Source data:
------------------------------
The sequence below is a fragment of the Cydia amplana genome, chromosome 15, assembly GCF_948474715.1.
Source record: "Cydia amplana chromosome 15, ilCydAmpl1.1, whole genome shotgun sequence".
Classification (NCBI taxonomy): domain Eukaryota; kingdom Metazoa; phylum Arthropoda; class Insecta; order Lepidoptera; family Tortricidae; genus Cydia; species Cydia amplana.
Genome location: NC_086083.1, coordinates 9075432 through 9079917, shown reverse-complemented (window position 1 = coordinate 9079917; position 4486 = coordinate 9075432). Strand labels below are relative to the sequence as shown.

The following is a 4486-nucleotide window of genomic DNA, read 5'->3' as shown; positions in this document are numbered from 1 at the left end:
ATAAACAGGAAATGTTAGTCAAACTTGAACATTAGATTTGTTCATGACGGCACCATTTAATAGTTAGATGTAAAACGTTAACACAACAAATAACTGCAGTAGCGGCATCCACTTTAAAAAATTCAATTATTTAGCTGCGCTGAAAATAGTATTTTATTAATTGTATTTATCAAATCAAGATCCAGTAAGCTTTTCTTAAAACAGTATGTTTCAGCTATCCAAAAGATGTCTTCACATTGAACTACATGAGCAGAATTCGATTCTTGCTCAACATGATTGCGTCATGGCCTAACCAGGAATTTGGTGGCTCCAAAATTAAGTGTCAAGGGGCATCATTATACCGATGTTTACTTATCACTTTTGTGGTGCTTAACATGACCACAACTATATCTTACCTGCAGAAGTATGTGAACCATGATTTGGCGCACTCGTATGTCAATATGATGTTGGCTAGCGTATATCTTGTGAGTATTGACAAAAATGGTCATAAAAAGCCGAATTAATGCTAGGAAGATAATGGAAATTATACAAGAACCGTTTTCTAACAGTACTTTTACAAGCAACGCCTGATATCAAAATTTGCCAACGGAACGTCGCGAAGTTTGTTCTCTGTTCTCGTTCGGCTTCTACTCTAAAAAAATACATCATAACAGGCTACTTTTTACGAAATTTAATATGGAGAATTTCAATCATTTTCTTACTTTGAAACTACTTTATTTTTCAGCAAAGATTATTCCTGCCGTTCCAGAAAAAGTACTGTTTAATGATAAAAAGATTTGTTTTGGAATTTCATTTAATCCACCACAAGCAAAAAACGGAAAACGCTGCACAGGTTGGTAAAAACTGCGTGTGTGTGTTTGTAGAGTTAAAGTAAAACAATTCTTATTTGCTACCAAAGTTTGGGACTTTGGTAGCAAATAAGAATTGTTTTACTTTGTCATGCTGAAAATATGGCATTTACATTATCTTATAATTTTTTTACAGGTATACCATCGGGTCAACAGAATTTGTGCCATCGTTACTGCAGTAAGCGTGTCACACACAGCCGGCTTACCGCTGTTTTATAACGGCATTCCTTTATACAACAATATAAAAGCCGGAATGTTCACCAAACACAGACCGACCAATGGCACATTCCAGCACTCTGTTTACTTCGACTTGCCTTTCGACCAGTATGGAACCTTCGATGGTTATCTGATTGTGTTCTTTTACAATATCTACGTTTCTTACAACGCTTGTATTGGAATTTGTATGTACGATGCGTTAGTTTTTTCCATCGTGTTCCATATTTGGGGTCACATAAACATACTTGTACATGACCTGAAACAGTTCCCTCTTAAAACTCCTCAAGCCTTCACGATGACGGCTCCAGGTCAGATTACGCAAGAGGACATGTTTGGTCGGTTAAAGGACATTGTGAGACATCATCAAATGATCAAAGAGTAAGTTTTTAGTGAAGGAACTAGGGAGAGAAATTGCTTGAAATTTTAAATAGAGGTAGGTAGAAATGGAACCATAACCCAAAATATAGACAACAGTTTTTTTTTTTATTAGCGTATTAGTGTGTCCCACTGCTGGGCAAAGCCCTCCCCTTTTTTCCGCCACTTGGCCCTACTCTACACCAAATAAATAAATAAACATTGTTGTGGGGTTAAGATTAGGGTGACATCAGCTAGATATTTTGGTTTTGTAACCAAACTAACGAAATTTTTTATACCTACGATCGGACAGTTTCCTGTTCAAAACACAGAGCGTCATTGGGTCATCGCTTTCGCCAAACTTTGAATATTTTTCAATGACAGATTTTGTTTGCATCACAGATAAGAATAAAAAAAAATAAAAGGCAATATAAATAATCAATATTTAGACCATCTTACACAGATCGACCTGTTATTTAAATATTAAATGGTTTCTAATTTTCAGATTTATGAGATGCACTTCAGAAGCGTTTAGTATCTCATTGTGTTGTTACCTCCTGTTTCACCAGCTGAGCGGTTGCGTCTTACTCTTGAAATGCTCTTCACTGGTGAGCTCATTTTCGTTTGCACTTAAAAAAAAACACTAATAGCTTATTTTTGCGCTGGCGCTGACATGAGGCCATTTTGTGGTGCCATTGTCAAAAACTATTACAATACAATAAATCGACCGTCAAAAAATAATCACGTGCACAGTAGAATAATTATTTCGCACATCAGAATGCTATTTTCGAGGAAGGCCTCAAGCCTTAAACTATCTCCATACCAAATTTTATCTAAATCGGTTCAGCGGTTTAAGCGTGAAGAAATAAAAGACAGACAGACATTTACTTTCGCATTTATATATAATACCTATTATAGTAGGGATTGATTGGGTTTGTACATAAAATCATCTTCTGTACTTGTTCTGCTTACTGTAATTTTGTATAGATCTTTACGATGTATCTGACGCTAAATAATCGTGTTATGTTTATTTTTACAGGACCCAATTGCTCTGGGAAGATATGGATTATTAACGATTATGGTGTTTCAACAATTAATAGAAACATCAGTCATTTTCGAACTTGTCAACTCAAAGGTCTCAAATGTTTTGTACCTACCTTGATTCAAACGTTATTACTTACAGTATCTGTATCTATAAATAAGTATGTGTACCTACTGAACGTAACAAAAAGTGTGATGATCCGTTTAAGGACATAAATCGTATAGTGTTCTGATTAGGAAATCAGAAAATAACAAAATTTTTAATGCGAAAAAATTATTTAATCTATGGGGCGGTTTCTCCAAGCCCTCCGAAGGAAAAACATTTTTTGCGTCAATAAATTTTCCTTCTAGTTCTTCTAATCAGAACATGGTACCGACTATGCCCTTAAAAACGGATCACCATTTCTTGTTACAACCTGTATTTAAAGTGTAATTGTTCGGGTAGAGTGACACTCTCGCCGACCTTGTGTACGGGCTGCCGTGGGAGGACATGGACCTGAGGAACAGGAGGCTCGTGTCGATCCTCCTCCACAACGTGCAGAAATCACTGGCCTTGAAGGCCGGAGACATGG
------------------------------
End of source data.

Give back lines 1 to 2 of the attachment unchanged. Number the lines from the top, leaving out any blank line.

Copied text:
The sequence below is a fragment of the Cydia amplana genome, chromosome 15, assembly GCF_948474715.1.
Source record: "Cydia amplana chromosome 15, ilCydAmpl1.1, whole genome shotgun sequence".